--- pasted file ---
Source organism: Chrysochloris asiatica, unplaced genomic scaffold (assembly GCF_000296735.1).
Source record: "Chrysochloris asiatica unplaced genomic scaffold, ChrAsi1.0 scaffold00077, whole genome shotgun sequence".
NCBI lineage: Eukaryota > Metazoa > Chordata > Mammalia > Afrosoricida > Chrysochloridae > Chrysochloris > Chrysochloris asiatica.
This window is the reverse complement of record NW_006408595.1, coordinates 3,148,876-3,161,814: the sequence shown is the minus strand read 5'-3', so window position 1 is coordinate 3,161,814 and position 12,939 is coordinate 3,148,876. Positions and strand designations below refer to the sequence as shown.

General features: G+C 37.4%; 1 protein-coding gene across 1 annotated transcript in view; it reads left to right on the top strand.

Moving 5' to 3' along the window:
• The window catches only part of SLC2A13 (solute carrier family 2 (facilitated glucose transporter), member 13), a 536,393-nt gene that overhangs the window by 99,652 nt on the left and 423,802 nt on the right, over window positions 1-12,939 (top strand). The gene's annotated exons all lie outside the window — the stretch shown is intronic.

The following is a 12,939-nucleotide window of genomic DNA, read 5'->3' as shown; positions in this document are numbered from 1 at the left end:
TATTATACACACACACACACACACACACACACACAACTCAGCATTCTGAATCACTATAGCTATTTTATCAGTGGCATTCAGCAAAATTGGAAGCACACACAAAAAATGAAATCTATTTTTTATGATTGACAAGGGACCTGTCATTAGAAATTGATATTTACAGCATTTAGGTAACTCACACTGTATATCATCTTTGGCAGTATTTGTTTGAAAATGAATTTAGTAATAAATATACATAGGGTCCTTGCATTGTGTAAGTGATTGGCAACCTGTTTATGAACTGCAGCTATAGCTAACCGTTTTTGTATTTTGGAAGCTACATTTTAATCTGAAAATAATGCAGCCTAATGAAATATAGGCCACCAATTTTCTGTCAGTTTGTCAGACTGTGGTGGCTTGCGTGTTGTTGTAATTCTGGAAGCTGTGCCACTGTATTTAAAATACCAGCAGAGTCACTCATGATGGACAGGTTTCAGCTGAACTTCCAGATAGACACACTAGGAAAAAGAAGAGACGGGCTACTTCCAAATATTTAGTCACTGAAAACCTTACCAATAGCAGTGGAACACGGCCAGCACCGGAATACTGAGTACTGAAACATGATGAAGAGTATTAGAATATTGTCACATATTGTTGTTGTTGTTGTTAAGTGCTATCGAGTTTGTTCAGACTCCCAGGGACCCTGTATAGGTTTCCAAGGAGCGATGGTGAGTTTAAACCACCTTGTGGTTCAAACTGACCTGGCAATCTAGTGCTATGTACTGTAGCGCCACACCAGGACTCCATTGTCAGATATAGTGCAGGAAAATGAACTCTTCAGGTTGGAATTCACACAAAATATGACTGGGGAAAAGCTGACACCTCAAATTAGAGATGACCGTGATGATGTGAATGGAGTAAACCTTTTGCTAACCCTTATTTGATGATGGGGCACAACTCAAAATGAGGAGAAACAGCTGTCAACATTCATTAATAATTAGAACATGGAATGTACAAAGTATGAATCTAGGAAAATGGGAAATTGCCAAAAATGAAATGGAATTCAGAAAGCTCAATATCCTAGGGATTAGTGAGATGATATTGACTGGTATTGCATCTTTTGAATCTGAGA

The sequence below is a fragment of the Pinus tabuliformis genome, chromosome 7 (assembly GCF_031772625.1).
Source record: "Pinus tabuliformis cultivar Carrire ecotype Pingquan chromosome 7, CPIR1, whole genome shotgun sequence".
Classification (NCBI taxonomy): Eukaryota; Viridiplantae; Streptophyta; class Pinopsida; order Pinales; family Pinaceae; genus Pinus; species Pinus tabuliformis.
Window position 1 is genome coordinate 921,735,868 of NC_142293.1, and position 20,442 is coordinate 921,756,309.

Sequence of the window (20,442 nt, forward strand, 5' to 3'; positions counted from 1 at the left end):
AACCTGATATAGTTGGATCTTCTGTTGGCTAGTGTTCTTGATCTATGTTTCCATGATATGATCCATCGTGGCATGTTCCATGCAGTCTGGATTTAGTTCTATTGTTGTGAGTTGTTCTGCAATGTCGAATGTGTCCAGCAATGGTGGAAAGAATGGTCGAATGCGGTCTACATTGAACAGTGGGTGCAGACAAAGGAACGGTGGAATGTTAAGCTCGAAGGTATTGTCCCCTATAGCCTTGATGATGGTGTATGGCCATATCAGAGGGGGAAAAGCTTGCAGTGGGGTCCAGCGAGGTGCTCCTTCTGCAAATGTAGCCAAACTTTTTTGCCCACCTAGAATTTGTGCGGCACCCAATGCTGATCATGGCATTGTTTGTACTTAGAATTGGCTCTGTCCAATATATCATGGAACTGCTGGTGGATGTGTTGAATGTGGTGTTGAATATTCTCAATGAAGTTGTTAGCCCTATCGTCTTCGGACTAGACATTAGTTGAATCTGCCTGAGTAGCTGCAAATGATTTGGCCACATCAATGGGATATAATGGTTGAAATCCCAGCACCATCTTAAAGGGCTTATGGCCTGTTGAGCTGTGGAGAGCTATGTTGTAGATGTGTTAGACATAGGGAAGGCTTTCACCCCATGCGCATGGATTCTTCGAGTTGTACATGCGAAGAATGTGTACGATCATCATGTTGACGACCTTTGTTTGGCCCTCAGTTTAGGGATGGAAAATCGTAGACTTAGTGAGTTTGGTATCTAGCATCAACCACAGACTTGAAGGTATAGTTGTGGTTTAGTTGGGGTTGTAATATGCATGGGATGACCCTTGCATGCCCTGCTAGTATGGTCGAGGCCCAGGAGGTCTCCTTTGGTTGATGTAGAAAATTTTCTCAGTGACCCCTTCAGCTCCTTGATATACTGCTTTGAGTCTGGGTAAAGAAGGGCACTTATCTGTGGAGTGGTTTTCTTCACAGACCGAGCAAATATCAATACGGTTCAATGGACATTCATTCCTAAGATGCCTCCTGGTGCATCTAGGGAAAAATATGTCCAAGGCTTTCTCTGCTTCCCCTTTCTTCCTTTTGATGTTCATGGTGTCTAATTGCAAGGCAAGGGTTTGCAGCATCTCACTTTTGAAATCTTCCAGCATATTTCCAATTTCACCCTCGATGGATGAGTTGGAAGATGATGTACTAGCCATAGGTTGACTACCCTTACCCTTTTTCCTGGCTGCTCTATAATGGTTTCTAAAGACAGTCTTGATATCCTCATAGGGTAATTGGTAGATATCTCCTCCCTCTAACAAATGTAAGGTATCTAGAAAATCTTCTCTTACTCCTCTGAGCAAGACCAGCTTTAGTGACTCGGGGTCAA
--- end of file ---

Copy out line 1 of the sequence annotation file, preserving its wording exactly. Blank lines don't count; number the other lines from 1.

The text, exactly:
Source organism: Chrysochloris asiatica, unplaced genomic scaffold (assembly GCF_000296735.1).